Songs of Eretz Poetry Review is pleased to present “Life in the Sock Drawer” by Tricia Knoll. Ms. Knoll is a Portland, Oregon poet retired from many years of communications work for the City of Portland. Her poetry has appeared in many journals including recently CALYX Journal, Cirque, and About Place Journal. She has degrees in literature from Stanford University (B.A.) and Yale University (M.A.T.) Her chapbook Urban Wild came out from Finishing Line Press in 2014. She is trying (without success) to teach several neighborhood crows to say hello. For more information, see triciaknoll.com.
Life in the Sock Drawer
My striped socks flirt with fireplaces,
show offs that no one invites to dance
with others – neither tangos nor field hockey.
Though pretending to be bar-back gunslingers,
they are more like gymnasts who ride
cantering horses bareback in an empty tent.
The tribe of self-confident gray socks sees stripes
as flashes-in-the-pan, dreamers of giraffes
on bicycles, the sort that might admire Entertainment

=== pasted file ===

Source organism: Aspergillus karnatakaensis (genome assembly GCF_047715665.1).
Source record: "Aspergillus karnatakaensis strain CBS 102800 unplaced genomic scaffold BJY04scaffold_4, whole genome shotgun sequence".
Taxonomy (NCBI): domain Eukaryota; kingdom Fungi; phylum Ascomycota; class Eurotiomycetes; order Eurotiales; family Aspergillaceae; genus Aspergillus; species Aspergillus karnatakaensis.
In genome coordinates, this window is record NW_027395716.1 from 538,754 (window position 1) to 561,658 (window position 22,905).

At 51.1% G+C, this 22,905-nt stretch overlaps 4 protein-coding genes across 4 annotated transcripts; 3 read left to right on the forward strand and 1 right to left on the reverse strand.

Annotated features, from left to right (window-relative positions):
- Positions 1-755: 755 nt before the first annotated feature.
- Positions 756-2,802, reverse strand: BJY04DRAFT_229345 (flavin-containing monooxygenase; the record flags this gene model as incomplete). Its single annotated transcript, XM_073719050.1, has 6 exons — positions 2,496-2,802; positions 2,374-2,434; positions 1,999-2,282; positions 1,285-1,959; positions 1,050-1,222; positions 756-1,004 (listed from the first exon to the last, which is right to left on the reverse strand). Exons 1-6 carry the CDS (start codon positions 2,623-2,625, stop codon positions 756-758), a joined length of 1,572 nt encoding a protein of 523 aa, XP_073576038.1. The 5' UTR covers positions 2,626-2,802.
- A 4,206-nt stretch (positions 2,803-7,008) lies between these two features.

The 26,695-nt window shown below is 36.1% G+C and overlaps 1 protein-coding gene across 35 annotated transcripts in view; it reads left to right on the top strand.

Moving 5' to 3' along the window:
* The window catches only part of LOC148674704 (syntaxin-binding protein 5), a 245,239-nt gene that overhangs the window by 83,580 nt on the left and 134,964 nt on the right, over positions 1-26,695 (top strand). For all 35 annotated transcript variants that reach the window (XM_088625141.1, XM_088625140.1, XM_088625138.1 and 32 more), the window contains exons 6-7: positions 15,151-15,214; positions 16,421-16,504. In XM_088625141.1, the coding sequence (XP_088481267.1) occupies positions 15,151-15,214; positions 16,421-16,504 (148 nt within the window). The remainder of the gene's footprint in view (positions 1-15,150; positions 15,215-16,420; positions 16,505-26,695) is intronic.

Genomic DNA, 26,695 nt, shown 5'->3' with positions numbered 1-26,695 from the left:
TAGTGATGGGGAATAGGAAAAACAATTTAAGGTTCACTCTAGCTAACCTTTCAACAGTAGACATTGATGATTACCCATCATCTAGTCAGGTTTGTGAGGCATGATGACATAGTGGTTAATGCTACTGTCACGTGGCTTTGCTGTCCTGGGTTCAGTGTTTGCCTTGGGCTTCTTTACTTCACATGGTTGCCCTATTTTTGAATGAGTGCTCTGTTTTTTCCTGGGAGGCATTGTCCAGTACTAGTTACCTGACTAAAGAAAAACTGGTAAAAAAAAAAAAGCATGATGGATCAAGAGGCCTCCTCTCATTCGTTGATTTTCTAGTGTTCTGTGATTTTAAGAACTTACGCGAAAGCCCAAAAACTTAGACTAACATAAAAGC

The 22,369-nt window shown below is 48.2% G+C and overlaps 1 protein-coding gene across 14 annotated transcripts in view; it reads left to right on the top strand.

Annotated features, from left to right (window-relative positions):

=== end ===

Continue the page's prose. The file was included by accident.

Tonight. Grays believe they are born leaders,
trustworthy players of cellos who like algebra
and championship chess. Asked to go fishing,
they’d agree, even ice fishing. They do not share
their fear of cats or reveal volcano dreams
spurting lava and ash.
Nestled deeper, the whites
adore glossy ads for Etruscan coins
and beach volleyball teams of tall girls
in tank tops. They dream of skimming
over New York as Soaring Sockettes.
They are ill at ease with mud puddles,
dissonant chords, and original sin.
All pairs mingle in a rectangular night-scape
below my jewelry box. They never unravel
unlike-others, bully elders
about toe holes and loose ends,
or jostle for top of drawer.
The unchosen curl
like twin fetuses in a darkness
I never see.
Poet’s Notes: I like striped socks and can imagine their conversations with others in my sock drawer. I began this poem during a workshop with Paulann Petersen, Oregon's sixth Poet Laureate, who has inspired and encouraged many, many Oregon poets.
Editor’s Note: The personification of socks is entertaining, as is the subtle conceit that a sock drawer may say a great deal about the owner of the socks.